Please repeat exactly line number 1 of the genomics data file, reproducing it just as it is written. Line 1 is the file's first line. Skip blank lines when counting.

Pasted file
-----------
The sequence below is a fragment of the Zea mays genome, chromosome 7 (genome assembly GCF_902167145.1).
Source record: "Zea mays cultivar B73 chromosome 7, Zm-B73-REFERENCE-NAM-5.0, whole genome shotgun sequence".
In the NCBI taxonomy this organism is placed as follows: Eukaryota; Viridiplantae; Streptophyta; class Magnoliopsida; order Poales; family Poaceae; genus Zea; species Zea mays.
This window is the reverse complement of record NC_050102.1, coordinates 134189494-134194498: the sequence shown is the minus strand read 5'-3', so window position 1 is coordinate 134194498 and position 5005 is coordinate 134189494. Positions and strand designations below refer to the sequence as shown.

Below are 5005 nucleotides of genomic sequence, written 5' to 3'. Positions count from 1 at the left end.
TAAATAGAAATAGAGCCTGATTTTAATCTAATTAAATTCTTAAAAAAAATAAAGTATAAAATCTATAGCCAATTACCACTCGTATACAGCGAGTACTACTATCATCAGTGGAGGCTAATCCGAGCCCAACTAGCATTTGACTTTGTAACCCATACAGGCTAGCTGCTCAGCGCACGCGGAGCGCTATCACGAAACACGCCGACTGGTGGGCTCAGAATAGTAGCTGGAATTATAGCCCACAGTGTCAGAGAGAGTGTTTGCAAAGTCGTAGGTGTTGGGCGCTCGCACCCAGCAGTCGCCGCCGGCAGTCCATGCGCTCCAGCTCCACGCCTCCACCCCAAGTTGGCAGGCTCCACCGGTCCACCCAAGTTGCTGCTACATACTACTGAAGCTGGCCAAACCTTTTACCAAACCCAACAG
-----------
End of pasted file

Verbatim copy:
The sequence below is a fragment of the Zea mays genome, chromosome 7 (genome assembly GCF_902167145.1).